Why KidsMake?

As the saying goes, life is not about the destination, but the journey. I thought it might be helpful to track our journey as we begin to prepare for a summer that will highlight our new initiative – KidsMake @MC-NPL.  This summer we will be doing a lot of programming with school-age kids (preschoolers, too!) that is rooted in the makerspace movement.  Makerspaces are creative, DIY spaces where people can gather to create, invent, and learn.  The makerspace movement is closely aligned with a philosophy of education known as inquiry-based learning.

The concept of inquiry-based learning can be expressed by the old adage,
“Tell me and I forget, show me and I remember, involve me and I understand.”

In the Children’s Department at MC-NPL, we want to become Facilitators rather than Presenters.  We want to encourage children to ask questions, experiment, and use this knowledge to form more questions.  We’re not getting rid of our traditional story times or throwing out our books <horror!>, but we are changing our approach and presentation of programming to reflect our respect for the hands-on approach of inquiry-based learning in a makerspace environment.

When I first heard about makerspaces in libraries, I was NOT thrilled.  In fact, my first thoughts were “What  do they want us to do now?” and “Seriously? Soldering irons in the library?”  And besides, they weren’t talking about kids. This was stuff for adults and teens. Makerspaces around the country were great opportunities for communities to come together and learn from each other, but kids were only allowed above a certain age and only if they were accompanied by an adult.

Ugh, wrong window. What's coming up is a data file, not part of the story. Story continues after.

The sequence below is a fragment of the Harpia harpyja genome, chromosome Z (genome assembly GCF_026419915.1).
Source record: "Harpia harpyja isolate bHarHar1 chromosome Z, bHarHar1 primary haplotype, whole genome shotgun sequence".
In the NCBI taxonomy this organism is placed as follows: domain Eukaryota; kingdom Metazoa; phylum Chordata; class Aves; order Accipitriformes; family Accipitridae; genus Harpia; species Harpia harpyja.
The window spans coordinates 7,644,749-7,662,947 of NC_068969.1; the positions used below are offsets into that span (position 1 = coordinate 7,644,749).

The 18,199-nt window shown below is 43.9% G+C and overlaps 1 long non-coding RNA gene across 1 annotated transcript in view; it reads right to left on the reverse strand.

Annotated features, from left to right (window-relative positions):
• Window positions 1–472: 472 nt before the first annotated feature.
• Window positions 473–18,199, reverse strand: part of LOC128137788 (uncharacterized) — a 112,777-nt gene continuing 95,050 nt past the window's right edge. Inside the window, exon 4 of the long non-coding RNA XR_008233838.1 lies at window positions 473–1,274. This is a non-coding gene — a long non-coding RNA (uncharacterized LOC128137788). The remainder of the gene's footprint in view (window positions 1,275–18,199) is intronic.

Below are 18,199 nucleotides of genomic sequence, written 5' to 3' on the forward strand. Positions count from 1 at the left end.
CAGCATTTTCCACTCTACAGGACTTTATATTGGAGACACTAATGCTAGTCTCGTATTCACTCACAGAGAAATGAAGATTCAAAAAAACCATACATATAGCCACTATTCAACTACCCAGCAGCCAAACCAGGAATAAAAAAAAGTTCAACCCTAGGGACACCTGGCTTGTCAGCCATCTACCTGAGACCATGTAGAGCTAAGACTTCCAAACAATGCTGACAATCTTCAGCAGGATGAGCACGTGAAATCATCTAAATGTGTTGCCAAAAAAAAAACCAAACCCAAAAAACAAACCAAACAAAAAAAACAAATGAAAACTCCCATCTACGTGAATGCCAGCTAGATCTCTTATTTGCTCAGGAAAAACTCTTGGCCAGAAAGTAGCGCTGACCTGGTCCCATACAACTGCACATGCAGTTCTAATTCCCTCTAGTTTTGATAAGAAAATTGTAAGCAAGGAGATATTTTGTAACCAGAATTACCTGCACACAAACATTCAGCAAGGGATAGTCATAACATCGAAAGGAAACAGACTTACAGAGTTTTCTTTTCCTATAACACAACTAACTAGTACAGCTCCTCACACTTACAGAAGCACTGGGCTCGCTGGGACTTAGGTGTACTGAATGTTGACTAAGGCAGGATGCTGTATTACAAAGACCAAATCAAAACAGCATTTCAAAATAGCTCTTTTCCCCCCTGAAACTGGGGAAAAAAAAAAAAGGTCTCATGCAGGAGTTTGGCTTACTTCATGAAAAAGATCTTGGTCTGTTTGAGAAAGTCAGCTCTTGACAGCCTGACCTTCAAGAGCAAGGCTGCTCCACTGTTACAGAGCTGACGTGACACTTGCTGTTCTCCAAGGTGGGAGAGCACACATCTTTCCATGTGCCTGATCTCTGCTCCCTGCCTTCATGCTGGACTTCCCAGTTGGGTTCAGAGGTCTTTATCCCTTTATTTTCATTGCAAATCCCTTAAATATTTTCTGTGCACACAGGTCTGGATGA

So why the big change?  Did I drink the Kool-Aid, you ask?
Since I began working in libraries, I have been frustrated to see the lack of creativity in school age kids.  Even preschoolers want to know “How do I do it?” and are proud to say “Look, Miss Tracee! Mine looks just like yours!” Rather than discovering for themselves or wanting to create something that is unique, they have a belief that there is one right way. It is either right or wrong.  This is most evident when we give school age kids art materials and ask them to create something. Anything they want. They all ask, “What do I do?”

Why public libraries?  Because we can!  Creativity and risk-taking are not valued in the current educational climate of teaching-to-the-test.  Don’t get me wrong, there are teachers who are doing great things.  STEM and the Common Core may actually help  (I know – feelings about the Common Core run the gamut).  Public libraries, however, have no curriculum. We focus on early literacy, of course, but I think we are doing a disservice to our communities if we don’t provide more open-ended, discovery, learning-by-doing opportunities.  Inquiry-based learning.